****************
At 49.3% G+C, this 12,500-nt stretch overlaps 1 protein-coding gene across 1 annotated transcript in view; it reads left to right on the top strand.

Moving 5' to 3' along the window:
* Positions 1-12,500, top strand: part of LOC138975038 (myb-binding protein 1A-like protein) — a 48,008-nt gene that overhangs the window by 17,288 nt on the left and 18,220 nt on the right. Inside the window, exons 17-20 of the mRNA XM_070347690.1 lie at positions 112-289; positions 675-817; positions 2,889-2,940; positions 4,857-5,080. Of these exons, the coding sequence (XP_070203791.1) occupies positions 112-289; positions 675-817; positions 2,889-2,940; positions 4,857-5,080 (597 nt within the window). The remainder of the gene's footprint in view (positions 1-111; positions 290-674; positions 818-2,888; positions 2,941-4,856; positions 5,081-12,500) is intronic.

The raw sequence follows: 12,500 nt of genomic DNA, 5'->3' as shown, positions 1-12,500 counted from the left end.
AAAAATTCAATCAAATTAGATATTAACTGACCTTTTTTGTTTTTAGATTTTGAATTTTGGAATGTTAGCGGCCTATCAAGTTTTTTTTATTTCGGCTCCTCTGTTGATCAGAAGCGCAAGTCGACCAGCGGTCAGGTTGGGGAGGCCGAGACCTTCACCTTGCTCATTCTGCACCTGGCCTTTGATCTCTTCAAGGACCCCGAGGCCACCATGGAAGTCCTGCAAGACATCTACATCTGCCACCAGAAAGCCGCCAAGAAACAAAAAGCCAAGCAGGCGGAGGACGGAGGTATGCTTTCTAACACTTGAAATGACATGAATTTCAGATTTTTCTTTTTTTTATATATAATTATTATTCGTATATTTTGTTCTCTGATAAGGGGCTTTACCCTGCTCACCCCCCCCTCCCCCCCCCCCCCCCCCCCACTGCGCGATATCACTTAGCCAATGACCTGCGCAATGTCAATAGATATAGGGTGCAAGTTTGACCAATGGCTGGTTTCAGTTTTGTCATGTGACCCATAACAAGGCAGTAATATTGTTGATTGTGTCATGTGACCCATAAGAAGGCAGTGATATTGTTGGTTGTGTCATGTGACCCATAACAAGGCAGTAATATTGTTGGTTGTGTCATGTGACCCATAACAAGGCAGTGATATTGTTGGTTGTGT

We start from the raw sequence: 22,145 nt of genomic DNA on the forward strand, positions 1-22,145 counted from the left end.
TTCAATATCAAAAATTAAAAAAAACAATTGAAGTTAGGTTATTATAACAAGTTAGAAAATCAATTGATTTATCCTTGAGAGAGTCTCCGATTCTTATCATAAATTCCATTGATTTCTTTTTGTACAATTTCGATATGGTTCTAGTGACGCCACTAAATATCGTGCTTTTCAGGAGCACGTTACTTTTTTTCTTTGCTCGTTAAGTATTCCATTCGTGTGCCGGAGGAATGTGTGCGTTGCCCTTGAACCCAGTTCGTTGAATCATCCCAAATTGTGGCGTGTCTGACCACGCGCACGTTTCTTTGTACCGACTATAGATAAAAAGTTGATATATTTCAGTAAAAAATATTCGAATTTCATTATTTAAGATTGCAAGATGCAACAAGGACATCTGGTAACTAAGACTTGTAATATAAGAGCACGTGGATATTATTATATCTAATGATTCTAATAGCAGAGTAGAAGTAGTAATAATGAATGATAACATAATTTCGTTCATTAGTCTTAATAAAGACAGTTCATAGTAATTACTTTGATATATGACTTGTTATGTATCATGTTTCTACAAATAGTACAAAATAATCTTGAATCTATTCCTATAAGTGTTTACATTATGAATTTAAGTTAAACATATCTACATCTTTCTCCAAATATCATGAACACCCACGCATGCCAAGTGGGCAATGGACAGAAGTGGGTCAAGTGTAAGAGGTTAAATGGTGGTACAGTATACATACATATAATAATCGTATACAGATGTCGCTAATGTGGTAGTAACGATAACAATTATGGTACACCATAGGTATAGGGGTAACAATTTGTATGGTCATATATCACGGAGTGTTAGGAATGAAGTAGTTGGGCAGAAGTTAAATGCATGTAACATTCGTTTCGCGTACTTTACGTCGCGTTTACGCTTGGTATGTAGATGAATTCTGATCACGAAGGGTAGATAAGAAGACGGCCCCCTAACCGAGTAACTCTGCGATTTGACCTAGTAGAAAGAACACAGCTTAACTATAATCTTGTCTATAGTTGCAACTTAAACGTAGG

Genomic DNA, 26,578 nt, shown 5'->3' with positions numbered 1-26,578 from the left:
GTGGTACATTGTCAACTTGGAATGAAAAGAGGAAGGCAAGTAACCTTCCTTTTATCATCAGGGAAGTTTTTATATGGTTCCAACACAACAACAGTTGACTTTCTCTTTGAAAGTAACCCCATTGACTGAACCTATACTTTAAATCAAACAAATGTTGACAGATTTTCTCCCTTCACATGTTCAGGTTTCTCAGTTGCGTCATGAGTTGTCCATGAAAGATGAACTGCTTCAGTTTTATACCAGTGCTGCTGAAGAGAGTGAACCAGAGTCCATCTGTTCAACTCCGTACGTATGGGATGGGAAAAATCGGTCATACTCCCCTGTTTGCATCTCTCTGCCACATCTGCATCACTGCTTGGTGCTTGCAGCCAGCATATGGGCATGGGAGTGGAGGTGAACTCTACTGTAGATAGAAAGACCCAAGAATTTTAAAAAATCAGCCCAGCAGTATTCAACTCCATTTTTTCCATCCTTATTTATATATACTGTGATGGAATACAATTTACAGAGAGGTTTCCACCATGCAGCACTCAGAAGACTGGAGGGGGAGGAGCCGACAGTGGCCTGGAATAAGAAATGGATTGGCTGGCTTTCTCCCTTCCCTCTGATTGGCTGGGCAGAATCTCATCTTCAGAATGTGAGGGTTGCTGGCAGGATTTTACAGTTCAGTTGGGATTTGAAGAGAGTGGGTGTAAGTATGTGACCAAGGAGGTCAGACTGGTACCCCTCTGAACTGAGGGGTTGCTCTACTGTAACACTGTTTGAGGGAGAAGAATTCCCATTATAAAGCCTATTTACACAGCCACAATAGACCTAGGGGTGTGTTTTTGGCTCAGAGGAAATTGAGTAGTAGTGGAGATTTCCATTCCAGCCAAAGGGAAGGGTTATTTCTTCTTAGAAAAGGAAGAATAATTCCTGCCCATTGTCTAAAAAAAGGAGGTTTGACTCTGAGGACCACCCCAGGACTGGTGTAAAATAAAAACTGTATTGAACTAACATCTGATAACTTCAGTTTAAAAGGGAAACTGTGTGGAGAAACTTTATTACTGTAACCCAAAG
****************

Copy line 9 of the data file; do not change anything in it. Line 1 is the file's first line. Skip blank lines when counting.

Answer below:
GTGGTACATTGTCAACTTGGAATGAAAAGAGGAAGGCAAGTAACCTTCCTTTTATCATCAGGGAAGTTTTTATATGGTTCCAACACAACAACAGTTGACTTTCTCTTTGAAAGTAACCCCATTGACTGAACCTATACTTTAAATCAAACAAATGTTGACAGATTTTCTCCCTTCACATGTTCAGGTTTCTCAGTTGCGTCATGAGTTGTCCATGAAAGATGAACTGCTTCAGTTTTATACCAGTGCTGCTGAAGAGAGTGAACCAGAGTCCATCTGTTCAACTCCGTACGTATGGGATGGGAAAAATCGGTCATACTCCCCTGTTTGCATCTCTCTGCCACATCTGCATCACTGCTTGGTGCTTGCAGCCAGCATATGGGCATGGGAGTGGAGGTGAACTCTACTGTAGATAGAAAGACCCAAGAATTTTAAAAAATCAGCCCAGCAGTATTCAACTCCATTTTTTCCATCCTTATTTATATATACTGTGATGGAATACAATTTACAGAGAGGTTTCCACCATGCAGCACTCAGAAGACTGGAGGGGGAGGAGCCGACAGTGGCCTGGAATAAGAAATGGATTGGCTGGCTTTCTCCCTTCCCTCTGATTGGCTGGGCAGAATCTCATCTTCAGAATGTGAGGGTTGCTGGCAGGATTTTACAGTTCAGTTGGGATTTGAAGAGAGTGGGTGTAAGTATGTGACCAAGGAGGTCAGACTGGTACCCCTCTGAACTGAGGGGTTGCTCTACTGTAACACTGTTTGAGGGAGAAGAATTCCCATTATAAAGCCTATTTACACAGCCACAATAGACCTAGGGGTGTGTTTTTGGCTCAGAGGAAATTGAGTAGTAGTGGAGATTTCCATTCCAGCCAAAGGGAAGGGTTATTTCTTCTTAGAAAAGGAAGAATAATTCCTGCCCATTGTCTAAAAAAAGGAGGTTTGACTCTGAGGACCACCCCAGGACTGGTGTAAAATAAAAACTGTATTGAACTAACATCTGATAACTTCAGTTTAAAAGGGAAACTGTGTGGAGAAACTTTATTACTGTAACCCAAAG